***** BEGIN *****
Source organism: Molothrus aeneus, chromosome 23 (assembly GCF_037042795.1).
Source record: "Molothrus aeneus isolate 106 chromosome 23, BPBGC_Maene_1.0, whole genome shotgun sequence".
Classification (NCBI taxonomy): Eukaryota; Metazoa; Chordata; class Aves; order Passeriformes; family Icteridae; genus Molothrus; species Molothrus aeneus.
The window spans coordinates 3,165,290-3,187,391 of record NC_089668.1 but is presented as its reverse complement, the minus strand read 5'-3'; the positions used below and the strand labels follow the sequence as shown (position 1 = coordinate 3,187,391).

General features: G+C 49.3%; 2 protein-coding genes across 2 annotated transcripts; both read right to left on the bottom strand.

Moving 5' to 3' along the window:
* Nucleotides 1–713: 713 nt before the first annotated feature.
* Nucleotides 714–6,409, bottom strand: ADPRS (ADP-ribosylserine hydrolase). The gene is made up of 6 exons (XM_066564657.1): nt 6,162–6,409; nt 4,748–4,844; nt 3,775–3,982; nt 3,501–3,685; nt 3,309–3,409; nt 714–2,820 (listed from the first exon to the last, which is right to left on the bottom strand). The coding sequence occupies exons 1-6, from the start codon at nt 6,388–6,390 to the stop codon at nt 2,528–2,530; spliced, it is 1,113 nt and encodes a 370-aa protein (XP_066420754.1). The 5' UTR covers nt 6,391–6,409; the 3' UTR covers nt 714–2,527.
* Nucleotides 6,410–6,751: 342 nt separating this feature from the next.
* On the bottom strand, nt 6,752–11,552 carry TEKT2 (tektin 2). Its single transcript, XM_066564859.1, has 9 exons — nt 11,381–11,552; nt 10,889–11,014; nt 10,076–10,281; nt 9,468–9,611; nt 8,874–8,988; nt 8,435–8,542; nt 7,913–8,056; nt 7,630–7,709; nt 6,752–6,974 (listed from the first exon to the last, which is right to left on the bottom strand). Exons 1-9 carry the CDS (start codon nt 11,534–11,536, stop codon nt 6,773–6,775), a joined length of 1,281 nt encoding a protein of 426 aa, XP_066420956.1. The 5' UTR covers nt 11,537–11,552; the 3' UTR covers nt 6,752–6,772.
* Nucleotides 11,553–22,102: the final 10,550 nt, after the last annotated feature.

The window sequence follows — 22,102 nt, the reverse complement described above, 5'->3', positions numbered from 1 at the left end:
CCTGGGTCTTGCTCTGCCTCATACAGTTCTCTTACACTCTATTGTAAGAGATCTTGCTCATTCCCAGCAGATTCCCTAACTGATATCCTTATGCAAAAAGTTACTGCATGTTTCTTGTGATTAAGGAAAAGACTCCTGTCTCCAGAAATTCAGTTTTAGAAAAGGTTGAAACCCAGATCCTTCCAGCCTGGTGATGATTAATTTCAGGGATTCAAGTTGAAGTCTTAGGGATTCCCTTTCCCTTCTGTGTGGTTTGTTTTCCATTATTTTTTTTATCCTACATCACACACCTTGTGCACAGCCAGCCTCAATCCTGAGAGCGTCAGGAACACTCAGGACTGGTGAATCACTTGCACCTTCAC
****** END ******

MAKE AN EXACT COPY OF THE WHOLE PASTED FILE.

Source organism: Molothrus aeneus, chromosome 23 (assembly GCF_037042795.1).
Source record: "Molothrus aeneus isolate 106 chromosome 23, BPBGC_Maene_1.0, whole genome shotgun sequence".
Classification (NCBI taxonomy): Eukaryota; Metazoa; Chordata; class Aves; order Passeriformes; family Icteridae; genus Molothrus; species Molothrus aeneus.
The window spans coordinates 3,165,290-3,187,391 of record NC_089668.1 but is presented as its reverse complement, the minus strand read 5'-3'; the positions used below and the strand labels follow the sequence as shown (position 1 = coordinate 3,187,391).

General features: G+C 49.3%; 2 protein-coding genes across 2 annotated transcripts; both read right to left on the bottom strand.

Moving 5' to 3' along the window:
* Nucleotides 1–713: 713 nt before the first annotated feature.
* Nucleotides 714–6,409, bottom strand: ADPRS (ADP-ribosylserine hydrolase). The gene is made up of 6 exons (XM_066564657.1): nt 6,162–6,409; nt 4,748–4,844; nt 3,775–3,982; nt 3,501–3,685; nt 3,309–3,409; nt 714–2,820 (listed from the first exon to the last, which is right to left on the bottom strand). The coding sequence occupies exons 1-6, from the start codon at nt 6,388–6,390 to the stop codon at nt 2,528–2,530; spliced, it is 1,113 nt and encodes a 370-aa protein (XP_066420754.1). The 5' UTR covers nt 6,391–6,409; the 3' UTR covers nt 714–2,527.
* Nucleotides 6,410–6,751: 342 nt separating this feature from the next.
* On the bottom strand, nt 6,752–11,552 carry TEKT2 (tektin 2). Its single transcript, XM_066564859.1, has 9 exons — nt 11,381–11,552; nt 10,889–11,014; nt 10,076–10,281; nt 9,468–9,611; nt 8,874–8,988; nt 8,435–8,542; nt 7,913–8,056; nt 7,630–7,709; nt 6,752–6,974 (listed from the first exon to the last, which is right to left on the bottom strand). Exons 1-9 carry the CDS (start codon nt 11,534–11,536, stop codon nt 6,773–6,775), a joined length of 1,281 nt encoding a protein of 426 aa, XP_066420956.1. The 5' UTR covers nt 11,537–11,552; the 3' UTR covers nt 6,752–6,772.
* Nucleotides 11,553–22,102: the final 10,550 nt, after the last annotated feature.

The window sequence follows — 22,102 nt, the reverse complement described above, 5'->3', positions numbered from 1 at the left end:
CCTGGGTCTTGCTCTGCCTCATACAGTTCTCTTACACTCTATTGTAAGAGATCTTGCTCATTCCCAGCAGATTCCCTAACTGATATCCTTATGCAAAAAGTTACTGCATGTTTCTTGTGATTAAGGAAAAGACTCCTGTCTCCAGAAATTCAGTTTTAGAAAAGGTTGAAACCCAGATCCTTCCAGCCTGGTGATGATTAATTTCAGGGATTCAAGTTGAAGTCTTAGGGATTCCCTTTCCCTTCTGTGTGGTTTGTTTTCCATTATTTTTTTTATCCTACATCACACACCTTGTGCACAGCCAGCCTCAATCCTGAGAGCGTCAGGAACACTCAGGACTGGTGAATCACTTGCACCTTCAC